By now, most manufacturing managers fully understand the business case for conserving energy in the production process. However, many still struggle with finding the right energy-conservation strategies.
The biggest challenge continues to be striking the proper balance between the twin corporate mandates of cutting energy costs and meeting customer-focused metrics such as high product quality and on-time delivery.
The inherent need for precision when building products to specifications adds a level of complexity to the energy-management equation.
No matter what you’re making—an electronic circuit, a wooden piece of furniture, a plastic toy, or a massive piece of metal equipment—parameters such as the amount of time or the temperature at which each operation is performed are crucial to delivering products that customers are willing to buy. And maintaining those exact parameters requires the use of specific amounts of energy.
Manufacturers’ quest to be cost-efficient energy users has become even more complicated in recent years as utilities have instituted billing practices that penalize heavy energy consumers. These programs are especially harsh on those who consume large amounts of energy during times when demand on the power grid is highest, which historically has been right in the middle of most manufacturers’ workdays.
Importance of energy management
Navigant Research argues that efficient energy management will soon be as important as product quality in determining manufacturers’ competitive position within their respective industries. That importance, according to Navigant, is reflected in the compound annual growth rate for industrial energy management software and services.
At its current growth rate, the global market for industrial energy management solutions will nearly double over the next 7 years, going from $11.3 billion in 2013 to $22.4 billion in 2020, according to a recent Navigant study.
Naturally, the large industrial automation equipment suppliers, such as Rockwell Automation, Siemens, Invensys, and Schneider Electric, among others, will be major beneficiaries of this rapid growth. However, Navigant believes there are potential opportunities for other players as well.
For instance, major IT companies like IBM and SAP, with expertise in handling large data sets and sophisticated real-time business analytics, could make inroads, along with smaller niche players who are able to offer unique products and a special level of customer service.
When it comes to the niche players, Navigant argues that their ultimate success will be tied to their ability to link their unique solutions to the energy-management ecosystems already being built by the larger players.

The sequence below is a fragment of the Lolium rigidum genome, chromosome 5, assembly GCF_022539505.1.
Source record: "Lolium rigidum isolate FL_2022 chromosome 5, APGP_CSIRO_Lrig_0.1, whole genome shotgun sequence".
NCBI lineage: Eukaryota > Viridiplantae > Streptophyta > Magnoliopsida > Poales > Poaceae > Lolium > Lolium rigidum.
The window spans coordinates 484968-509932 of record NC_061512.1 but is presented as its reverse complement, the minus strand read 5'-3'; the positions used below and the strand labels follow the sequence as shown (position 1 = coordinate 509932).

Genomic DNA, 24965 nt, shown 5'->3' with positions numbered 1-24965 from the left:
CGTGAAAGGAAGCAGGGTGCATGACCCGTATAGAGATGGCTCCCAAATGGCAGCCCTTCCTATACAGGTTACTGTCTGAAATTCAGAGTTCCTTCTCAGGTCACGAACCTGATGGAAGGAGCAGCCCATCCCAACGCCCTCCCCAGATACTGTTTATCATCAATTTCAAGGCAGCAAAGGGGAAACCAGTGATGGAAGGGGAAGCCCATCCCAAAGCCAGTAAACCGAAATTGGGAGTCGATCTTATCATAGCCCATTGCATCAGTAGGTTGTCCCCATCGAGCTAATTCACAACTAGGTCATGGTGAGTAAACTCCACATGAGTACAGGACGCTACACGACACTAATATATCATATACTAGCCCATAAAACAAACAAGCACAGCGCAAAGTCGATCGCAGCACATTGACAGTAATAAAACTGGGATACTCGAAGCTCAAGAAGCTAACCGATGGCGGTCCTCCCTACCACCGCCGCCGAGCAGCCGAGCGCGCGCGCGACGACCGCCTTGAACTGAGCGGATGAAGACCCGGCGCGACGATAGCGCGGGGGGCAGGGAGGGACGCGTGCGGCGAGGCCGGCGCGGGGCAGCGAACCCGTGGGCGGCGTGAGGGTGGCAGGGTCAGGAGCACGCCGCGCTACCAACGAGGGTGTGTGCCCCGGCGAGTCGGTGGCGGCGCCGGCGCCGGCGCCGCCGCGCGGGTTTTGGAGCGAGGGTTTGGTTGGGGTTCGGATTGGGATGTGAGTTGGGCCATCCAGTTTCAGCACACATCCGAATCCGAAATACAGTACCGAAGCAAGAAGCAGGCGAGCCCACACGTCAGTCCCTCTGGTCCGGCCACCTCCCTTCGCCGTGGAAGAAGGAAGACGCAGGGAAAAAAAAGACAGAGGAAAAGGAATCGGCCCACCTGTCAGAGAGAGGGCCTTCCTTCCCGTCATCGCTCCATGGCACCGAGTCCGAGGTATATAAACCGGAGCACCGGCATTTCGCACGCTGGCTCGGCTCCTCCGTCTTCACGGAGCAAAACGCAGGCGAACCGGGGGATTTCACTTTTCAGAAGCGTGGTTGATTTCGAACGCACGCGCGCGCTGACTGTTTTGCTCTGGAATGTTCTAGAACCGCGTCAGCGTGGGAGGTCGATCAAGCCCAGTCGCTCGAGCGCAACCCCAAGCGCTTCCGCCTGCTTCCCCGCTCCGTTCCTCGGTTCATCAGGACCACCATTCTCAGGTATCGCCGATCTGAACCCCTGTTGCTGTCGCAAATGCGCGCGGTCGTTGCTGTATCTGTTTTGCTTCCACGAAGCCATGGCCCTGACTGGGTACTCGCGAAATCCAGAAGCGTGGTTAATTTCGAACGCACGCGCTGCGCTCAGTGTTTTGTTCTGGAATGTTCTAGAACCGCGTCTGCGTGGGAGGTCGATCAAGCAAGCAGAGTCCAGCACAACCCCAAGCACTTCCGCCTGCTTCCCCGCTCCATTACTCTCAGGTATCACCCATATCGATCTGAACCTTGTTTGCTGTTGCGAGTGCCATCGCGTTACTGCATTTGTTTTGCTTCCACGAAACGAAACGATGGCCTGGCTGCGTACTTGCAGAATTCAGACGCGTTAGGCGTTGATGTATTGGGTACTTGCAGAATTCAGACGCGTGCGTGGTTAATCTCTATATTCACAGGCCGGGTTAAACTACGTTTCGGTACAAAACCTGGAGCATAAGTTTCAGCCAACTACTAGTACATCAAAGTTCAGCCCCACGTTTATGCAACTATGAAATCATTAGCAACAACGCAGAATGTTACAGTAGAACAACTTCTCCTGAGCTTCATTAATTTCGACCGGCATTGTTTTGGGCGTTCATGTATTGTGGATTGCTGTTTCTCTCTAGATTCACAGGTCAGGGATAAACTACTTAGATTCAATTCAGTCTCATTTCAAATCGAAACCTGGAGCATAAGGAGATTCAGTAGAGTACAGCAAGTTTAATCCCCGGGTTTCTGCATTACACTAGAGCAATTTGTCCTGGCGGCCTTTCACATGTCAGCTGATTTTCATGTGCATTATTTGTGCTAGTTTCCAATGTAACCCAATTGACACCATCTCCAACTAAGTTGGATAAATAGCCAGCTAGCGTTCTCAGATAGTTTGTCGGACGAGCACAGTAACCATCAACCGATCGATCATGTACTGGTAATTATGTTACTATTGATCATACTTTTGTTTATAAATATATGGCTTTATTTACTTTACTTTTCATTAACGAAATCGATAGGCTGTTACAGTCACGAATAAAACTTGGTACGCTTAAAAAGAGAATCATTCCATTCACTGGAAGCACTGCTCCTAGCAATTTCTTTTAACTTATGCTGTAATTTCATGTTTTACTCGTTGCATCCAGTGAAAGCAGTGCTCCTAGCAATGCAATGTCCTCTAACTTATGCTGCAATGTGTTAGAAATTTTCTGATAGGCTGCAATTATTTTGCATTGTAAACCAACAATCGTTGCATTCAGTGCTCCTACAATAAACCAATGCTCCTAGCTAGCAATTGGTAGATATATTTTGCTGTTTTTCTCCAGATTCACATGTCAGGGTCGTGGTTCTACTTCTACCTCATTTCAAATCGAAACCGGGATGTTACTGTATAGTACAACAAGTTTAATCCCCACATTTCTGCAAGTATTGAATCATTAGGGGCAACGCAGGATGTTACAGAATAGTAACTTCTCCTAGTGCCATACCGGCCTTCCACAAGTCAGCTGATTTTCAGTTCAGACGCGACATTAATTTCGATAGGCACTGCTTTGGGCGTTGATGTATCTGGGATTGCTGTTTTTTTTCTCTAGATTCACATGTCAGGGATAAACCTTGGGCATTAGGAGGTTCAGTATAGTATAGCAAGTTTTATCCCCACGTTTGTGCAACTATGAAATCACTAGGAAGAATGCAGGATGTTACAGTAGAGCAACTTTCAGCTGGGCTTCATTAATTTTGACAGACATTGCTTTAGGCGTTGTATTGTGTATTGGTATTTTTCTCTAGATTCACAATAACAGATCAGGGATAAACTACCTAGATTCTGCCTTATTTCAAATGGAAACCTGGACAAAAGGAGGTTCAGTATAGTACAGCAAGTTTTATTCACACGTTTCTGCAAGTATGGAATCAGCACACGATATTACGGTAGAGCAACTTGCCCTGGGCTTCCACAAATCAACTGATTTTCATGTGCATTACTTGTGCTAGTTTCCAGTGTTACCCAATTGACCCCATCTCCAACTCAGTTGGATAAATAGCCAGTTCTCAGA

Seattle-based Powerit Solutions fits Navigant’s profile of a smaller vendor that’s poised to prosper from the impending industrial energy management boom.
“Our technology is aimed at providing energy management solutions for industrial users,” Patty Solberg, product marketing director for Powerit Solutions, said in a recent interview.
Powerit offers software applications that address three aspects of industrial energy management:
- Peak-demand management
- Automated demand response
- Automated participation in real-time pricing programs.
Powerit has packaged its solutions in one software suite called Spara DM (Demand Manager).
Avoid pricing penalties
The peak-demand management application, called Spara Demand Control, helps companies avoid the pricing penalties associated with using large amounts of energy when there’s heavy demand on the power grid. And it does so without forcing users to lower production throughput, Solberg said.
“We have more than 180 installations of demand-management technology across North America, with a proven track record of reducing peak demand charges in industrial facilities anywhere from 10% to 30%,” she said. “That translates to a reduction in utility bills of 5% to 10% or more, depending on the size of the facility and its specific demand charges.”
Spara Demand Response, the second application in the Spara DM suite, equips companies to become active participants in a utility company’s demand-response program. Under a demand-response program, an industrial user can reap substantial financial benefits by agreeing to severely limit consumption during periods in which there’s extreme stress on the power grid.
The benefits can be discounts on energy bills, or they can be cash rebates if the user engages the services or a company that specializes in aggregating power and managing energy curtailment programs for groups of users.
It’s nearly impossible for manufacturers to achieve the full benefits of a demand-response program without the aid of sophisticated technology. That’s because these programs require users to reduce consumption whenever the utility announces a “demand-response” event.
While utilities, through their own use of technology, typically can predict when a demand-response event will occur, there are times when program participants get little advance warning of the need to cut power usage. Most utilities try to give users at least 24 hours to respond to a demand-response event. However, the reality is that as the world’s appetite for power grows, the instances of shorter notices—sometimes only a matter of minutes—are becoming more frequent. And those short notices can cause major problems for manufacturers who are trying to maintain production schedules while holding the line on energy costs.
That’s why manufacturers wishing to participate in demand-response programs need solutions like Spara Demand Response. The application allows for mapping energy consumption across an entire production network, providing the insight necessary to determine which operations can be idled to accommodate any demand-response event without jeopardizing critical production schedules.
Finally, Spara Dynamic Pricing helps companies make intelligent choices about cutting energy use if their utility operates a dynamic pricing program, which causes prices to change constantly based on market conditions. These programs typically offer users even less warning of price changes than they would get from a demand-response event. Under dynamic pricing, the price of energy could change multiple times in one day. However, companies that participate in these programs find them worthwhile because they can yield rate discounts of 20% to 40% when compared to traditional metered rates.
Spara Dynamic Pricing currently is the least used of Powerit’s three applications because utilities have been somewhat slow in rolling out dynamic pricing schedules. “Today, we’re seeing a lot of interest around demand control and automated demand response,” Solberg said.